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LA Kings Return To The Playoffs After Four-Year Drought

Three hockey players on ice skates, two wairing black jerseys with Los Angeles Kings shield logos with white armbands and white socks and black helmets, move toward a player wearing a white, orange, and blue jersey with and a white helmet in a hockey rink. The player in white, Connor McDavid, pulls ahead of the nearest Kings player, Viktor Arvidsson.
Connor McDavid #97 of the Edmonton Oilers skates with the puck past Viktor Arvidsson #33 and Phillip Danault #24 of the Los Angeles Kings during a 3-2 Oilers win at Crypto.com Arena on April 7.
(Harry How
/
Getty Images North America)
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The last time the Los Angeles Kings made the playoffs, it was the middle ages. Skinny jeans were still in. We had eggs for breakfast…pterodactyl eggs.

Yes, this is all hyperbolic and possibly hacky. But the world of L.A. sports has not stopped spinning since 2018, when the Kings last made a run at the Stanley Cup and they were swept out of the first round of the playoffs by the newest team in the league at the time, the Vegas Golden Knights.

And, well, it’s been a minute since they resembled the red hot team that stormed its way to two Stanley Cups in three seasons between 2012 and 2014. Since they last had their names engraved on hockey’s highest prize, they’ve been a bit mediocre, amassing a 297-261-70 record in eight seasons.

Hot Ice

The Kings start their seven-game series Monday night at 7 p.m. in Edmonton against the Oilers away at Rogers Arena. They’ll stick around Edmonton for Game 2 on Wednesday, then will head back home for Game 3 on Friday, hosting Crypto.com’s first postseason game under its new title.

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Hockey, although beloved by many (like the person typing this sentence), is still a sort of back-burner sport in L.A. Basketball and baseball reign supreme, imbuing themselves into the very DNA of the city. Soccer is far and away the most popular youth sport locally. And the City of Angels, plain and simply, eats professional football teams, deftly snatching them from other metropolises.

The Kings do have a tight, loyal local fanbase, especially, oddly enough, in the beach cities. But they play a sport in a climate where their surface does not naturally occur, a problem that has plagued pro hockey teams in warm-weather locales for years.

(Hockey is already not the most accessible sport and, candidly, L.A. is never going to benefit from the roots in youth sports that chillier cities have inherently…but that’s a whole different quagmire for a different day).

Additionally, the L.A. sports scene has become beyond saturated since the Kings were any good, adding four pro-sports teams since they last reached hockey’s summit.

Meanwhile, the Dodgers, Rams, Lakers, and Galaxy all have won championships since the Kings' last title. A tear pushing the team past the first round is bound to bolster the team's lukewarm popularity for the everyman.

Kings vs. Oilers: There’s History

L.A.’s regal skaters managed a 33-27-11 record during their first truly full season under head coach Todd Mclellan, good for 99 points and a 3rd place finish in the Pacific Division. Their captain, Anže Kopitar, led the team in scoring for his sixth straight season, notching 19 goals and 48 assists while continuing to post some of the best defensive results among centers in the NHL.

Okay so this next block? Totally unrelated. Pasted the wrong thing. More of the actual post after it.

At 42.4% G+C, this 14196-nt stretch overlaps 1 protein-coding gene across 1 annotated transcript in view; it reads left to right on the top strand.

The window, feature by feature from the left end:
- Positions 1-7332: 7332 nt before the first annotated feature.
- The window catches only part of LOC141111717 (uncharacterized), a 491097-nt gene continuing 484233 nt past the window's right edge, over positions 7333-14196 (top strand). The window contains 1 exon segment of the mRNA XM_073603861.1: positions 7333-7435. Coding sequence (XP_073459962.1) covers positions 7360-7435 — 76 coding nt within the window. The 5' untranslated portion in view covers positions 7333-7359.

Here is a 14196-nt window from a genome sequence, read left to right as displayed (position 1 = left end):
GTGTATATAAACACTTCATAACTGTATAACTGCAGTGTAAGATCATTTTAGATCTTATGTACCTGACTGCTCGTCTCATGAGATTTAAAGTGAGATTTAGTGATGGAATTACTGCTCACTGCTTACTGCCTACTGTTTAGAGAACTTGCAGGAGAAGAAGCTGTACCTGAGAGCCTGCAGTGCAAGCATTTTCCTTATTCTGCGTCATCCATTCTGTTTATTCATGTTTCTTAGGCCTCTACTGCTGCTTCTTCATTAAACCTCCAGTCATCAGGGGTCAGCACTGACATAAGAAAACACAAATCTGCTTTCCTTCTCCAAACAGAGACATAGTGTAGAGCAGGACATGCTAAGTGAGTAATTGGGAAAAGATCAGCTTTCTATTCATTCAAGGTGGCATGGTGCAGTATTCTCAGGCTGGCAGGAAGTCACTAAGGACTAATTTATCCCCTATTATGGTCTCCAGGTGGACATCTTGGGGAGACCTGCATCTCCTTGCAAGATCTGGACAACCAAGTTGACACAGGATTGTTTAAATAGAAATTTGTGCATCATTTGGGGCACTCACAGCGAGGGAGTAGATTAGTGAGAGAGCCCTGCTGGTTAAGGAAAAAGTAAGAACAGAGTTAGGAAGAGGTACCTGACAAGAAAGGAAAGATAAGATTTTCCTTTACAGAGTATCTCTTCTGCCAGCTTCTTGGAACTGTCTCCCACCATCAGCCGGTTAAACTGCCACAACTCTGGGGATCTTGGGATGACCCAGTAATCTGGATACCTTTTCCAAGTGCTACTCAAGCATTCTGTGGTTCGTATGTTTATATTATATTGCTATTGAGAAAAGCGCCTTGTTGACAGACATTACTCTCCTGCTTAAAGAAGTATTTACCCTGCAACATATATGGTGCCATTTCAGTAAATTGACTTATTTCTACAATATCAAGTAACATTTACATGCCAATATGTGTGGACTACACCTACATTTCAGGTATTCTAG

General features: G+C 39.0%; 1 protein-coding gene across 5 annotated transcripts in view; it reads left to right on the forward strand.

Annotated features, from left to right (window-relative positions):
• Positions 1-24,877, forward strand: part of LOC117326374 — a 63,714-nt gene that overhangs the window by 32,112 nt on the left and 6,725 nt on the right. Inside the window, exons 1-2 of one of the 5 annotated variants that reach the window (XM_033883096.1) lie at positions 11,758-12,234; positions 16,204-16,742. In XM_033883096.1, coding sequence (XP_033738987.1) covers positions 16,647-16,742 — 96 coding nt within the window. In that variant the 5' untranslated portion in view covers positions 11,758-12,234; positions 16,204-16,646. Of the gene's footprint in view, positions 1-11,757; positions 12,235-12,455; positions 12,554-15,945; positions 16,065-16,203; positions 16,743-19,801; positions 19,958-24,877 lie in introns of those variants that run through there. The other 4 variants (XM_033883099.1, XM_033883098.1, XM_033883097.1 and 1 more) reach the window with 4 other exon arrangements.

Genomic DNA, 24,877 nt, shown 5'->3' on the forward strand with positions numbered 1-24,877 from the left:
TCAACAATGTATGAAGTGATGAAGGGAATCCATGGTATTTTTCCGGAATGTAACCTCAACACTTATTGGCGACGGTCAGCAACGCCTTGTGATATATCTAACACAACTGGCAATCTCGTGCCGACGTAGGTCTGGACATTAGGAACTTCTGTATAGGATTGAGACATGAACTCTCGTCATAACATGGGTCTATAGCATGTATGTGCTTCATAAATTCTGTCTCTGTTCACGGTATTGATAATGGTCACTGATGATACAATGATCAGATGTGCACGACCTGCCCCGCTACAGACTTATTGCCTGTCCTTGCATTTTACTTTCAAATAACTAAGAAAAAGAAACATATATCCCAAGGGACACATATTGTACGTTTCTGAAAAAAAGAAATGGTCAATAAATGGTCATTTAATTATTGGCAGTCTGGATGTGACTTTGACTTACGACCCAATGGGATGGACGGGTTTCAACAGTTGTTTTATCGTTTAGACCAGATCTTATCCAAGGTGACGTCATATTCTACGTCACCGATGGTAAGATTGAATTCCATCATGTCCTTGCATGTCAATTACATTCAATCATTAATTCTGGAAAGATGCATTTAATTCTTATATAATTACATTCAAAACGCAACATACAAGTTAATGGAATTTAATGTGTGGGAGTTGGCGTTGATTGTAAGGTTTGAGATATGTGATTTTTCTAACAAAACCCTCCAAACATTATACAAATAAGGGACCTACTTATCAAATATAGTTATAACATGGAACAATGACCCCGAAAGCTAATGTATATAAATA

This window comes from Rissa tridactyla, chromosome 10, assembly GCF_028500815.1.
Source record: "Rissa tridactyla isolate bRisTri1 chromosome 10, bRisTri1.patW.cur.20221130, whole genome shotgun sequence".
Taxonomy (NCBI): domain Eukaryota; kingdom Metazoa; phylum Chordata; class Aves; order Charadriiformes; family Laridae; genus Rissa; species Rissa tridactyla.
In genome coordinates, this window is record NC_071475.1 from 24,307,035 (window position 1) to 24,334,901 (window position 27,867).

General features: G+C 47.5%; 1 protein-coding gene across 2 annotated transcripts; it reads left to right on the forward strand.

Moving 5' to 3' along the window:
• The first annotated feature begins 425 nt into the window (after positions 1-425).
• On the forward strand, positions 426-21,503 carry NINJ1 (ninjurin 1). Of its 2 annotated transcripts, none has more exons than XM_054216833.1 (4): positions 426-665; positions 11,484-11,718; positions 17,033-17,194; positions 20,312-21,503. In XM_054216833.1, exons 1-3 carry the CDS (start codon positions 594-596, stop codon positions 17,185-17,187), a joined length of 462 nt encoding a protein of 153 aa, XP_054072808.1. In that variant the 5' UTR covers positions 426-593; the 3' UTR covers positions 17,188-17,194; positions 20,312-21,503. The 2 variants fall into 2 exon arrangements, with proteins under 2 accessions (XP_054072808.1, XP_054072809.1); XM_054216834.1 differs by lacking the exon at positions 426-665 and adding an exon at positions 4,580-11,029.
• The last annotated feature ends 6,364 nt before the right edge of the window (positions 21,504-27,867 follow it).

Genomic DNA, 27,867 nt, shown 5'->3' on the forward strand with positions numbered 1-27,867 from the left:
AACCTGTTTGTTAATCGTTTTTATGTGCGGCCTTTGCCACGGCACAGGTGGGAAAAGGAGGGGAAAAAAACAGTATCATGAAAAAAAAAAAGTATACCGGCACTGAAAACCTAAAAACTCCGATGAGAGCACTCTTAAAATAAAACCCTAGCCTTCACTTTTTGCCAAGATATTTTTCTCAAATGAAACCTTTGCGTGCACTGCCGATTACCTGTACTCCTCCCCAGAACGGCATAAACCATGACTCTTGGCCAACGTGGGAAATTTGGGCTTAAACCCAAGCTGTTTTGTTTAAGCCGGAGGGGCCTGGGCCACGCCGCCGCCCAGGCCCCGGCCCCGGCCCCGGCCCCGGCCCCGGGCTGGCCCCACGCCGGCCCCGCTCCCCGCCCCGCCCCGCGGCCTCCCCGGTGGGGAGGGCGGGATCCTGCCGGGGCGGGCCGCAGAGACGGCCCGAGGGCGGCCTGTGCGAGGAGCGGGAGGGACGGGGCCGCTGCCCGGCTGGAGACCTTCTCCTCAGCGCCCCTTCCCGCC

Kopitar’s prolific team-leading scoring has been unmatched in terms of consistency since the 1990s when a King’s ransom was paid to the Oilers to acquire Wayne Gretzky, who many consider to be the sport’s greatest player of all-time (***cough cough*** it’s really Mario Lemieux, but hey, potato tomato).

“The Great One” ended up single-handedly leading to a surge in popularity for the sport in L.A., earning silver screen fame (as a 16-bit sprite) and a mighty head wound along the way. Still, to this day, the Kings carry some swagger and pop-culture clout —just ask Kendrick Lamar.

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A Los Angeles Kings forward, Phillip Danault, wears a white jersey with a black border and a cross logo that reads "Los Angeles Kings" in black. He wears a chrome silver helmet with a white chin strap. He has a light brown beard and has a cut on his face which is dripping blood.
See, Kings players can get head wounds just like in the video game, like Phillip Danault after getting high sticked in L.A.'s April 23 game against the Ducks.
(Harry How
/
Getty Images North America)

Their opponents, the Edmonton Oilers, once again carry greatness with them, with a roster led by hockey’s current best player, center Connor McDavid. The 25-year-old captain dashed away with the league’s scoring title this season, scoring 44 goals and dishing out 79 assists.

McDavid is the league’s reigning MVP, but is considered by some to be a king without a crown, plagued by a franchise that can’t seem to muster up enough steam for a serious postseason run and failing to surround their star with ample talent, save for one man.

Leon Draisatl is their second-leading scorer and the league’s fourth this season. He scored 110 points, equal parts goals and assists, 55 and 55. The last time he notched as many points was in 2020 when he took home his first MVP award.

The Oilers finished 2nd in the Pacific Division this season with a 48-27-6 record, good for 102 points. They are widely considered to be the favorite in the series and certainly look great on paper, but the specter of postseason failure still haunts them.

Oh, and it doesn’t hurt that last time the Kings finished third in their division, they ended their season hoisting the Stanley Cup in 2014.

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